For over a decade, Buddy Lazier has been a professional racer who has made an impact at the Indy 500. He won the race in 1996 and has four other Top 5 finishes. He also won the IndyCar Series championship in 2000. This year he raced in his 18th race at the age of 46, but finished in 32nd place overall. Sponsored by Delta Faucets over the years in a distinctive purple car – one of the Finest Faucets that you can get for your kitchen, racing might be in his Lazier’s vision 24/7, but he’s more concerned about the vision of his daughter than he is with racing.
You see, Lazier’s daughter Jacqueline doesn’t have any sight in her right eye. She was born with Aniridia, which means she doesn’t have an iris in her eyes. Without the iris, it makes it difficult for her to focus on objects, increases her overall sensitivity to light, and puts her at risk for other eye conditions that aren’t normally seen until older ages.
Lazier loves to race… but he uses his racing as a means of getting his daughter the help she needs.
That’s What Brought About a Change
If you watched the 2014 Indy 500, then you likely saw the decals on Lazier’s car supported a vision institute from the University of Iowa. The whole point is to give this institute the public support it needs to develop advances in medical science that will promote vision. Even though Lazier readily admits that his daughter hasn’t benefited from the research as of yet, he has full confidence that one day his daughter will get to experience the benefits of their research.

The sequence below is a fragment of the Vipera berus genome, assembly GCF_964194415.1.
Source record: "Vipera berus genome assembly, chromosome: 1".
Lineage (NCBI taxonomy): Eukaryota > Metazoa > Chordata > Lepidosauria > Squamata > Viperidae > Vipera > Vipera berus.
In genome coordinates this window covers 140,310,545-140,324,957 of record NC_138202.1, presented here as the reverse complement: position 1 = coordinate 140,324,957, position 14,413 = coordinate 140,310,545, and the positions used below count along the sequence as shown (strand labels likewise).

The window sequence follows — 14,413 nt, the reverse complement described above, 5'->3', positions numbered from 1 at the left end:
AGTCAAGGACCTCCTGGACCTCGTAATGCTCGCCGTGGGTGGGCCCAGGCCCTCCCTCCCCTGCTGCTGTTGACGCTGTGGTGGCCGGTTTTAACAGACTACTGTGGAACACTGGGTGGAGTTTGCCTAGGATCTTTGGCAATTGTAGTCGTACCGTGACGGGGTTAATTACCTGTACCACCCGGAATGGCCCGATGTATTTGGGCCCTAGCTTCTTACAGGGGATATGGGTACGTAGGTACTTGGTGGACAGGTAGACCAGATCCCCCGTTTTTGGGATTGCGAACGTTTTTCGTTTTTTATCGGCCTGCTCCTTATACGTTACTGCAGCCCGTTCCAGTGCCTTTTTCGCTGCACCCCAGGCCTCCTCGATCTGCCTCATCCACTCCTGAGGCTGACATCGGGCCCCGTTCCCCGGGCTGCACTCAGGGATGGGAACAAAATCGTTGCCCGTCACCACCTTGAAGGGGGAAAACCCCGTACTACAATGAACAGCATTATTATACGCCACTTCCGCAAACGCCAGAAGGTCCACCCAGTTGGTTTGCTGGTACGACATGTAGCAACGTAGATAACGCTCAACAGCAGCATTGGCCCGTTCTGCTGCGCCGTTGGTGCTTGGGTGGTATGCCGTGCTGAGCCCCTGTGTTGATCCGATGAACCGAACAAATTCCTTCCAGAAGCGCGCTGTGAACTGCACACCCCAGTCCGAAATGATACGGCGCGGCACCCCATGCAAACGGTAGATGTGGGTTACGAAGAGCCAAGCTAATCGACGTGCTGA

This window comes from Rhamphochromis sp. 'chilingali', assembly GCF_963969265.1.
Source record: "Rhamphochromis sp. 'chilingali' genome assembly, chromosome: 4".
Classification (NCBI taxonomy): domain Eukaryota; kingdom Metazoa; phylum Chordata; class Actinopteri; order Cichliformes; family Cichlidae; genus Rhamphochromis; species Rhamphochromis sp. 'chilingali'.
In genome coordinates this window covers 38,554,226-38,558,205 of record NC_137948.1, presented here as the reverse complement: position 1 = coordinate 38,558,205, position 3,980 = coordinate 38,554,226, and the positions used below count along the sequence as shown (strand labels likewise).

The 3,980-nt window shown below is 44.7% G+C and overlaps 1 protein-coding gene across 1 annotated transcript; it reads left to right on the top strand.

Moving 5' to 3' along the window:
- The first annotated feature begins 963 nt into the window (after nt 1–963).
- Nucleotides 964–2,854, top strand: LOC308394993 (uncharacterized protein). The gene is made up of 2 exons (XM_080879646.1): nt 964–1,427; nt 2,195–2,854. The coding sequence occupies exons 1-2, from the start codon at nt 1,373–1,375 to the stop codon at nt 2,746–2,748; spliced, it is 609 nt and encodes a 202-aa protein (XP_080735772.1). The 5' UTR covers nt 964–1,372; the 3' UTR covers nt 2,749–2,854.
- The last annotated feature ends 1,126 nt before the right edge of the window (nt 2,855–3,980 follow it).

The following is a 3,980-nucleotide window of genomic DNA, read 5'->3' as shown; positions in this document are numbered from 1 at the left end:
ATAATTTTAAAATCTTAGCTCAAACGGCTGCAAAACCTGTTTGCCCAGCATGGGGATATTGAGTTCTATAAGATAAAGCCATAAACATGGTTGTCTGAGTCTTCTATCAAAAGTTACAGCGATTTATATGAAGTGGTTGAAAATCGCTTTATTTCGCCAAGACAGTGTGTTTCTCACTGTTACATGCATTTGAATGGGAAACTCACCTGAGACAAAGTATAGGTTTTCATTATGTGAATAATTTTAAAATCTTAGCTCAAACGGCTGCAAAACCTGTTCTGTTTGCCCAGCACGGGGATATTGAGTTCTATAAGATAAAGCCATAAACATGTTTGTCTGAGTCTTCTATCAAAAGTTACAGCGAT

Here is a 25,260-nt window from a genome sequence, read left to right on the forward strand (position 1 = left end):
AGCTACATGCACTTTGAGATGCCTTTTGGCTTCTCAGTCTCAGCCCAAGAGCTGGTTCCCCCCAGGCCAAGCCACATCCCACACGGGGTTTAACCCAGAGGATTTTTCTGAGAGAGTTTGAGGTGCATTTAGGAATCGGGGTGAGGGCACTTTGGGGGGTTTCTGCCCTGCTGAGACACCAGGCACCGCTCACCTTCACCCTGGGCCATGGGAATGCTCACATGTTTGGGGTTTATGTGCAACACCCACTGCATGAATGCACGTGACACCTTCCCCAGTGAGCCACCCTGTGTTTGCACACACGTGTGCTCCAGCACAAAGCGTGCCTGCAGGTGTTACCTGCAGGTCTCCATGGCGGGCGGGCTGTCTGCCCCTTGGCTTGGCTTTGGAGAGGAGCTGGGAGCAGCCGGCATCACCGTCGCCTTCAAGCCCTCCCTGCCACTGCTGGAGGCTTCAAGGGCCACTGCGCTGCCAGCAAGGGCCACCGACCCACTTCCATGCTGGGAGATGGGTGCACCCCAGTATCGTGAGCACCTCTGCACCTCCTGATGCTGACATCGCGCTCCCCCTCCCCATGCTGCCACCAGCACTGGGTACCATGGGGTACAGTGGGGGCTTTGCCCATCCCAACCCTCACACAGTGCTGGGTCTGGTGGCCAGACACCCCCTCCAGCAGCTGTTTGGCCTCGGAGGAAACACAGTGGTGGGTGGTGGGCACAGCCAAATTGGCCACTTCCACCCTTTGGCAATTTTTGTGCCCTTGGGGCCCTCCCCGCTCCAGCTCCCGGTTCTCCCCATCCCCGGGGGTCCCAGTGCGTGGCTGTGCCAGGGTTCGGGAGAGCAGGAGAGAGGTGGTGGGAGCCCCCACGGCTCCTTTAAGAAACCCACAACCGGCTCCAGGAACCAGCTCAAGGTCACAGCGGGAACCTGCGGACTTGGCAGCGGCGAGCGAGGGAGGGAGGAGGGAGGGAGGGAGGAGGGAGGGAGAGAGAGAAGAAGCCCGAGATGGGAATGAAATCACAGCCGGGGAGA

Lazier isn’t the only one supporting this research in a big way. Steve Wynn, who people know from his Wynn resorts in Las Vegas, also suffers from a degenerative eye problem that is slowly taking his vision away. He donated eight figures to the same institute that Lazier supported during his race in the last year alone.
Jacqueline’s eye problems aren’t stopping her from following her passions, however, and that’s an encouraging thing to Lazier. She’s a racer, just like her dad.
What Keeps Motivating Lazier To Race?
For Lazier, racing is more than a job or just a way to raise money for his daughter. It’s also a personal family passion that has been developed through the ages. His dad raced in 1981. It’s about wanting to show people that personal goals can always be achieved, no matter what individual circumstances might be.
Buddy has a sponsorship deal that will have him in the Indy 500 for the next 5 years thanks to the formation of Lazier Partners Racing, a conglomeration of friends and supporters from Lazier’s hometown of Vail, CO. They decided that there was nothing to lose and everything to gain, so they all took this attitude out to the track.
With hardly any practice time, Lazier qualified last year and has been the final qualifier two years running. Lazier wouldn’t have it any other way and he knows that his experience in the race and his ability to raise awareness will only help to do good things for anyone who is inspired by the work of his team.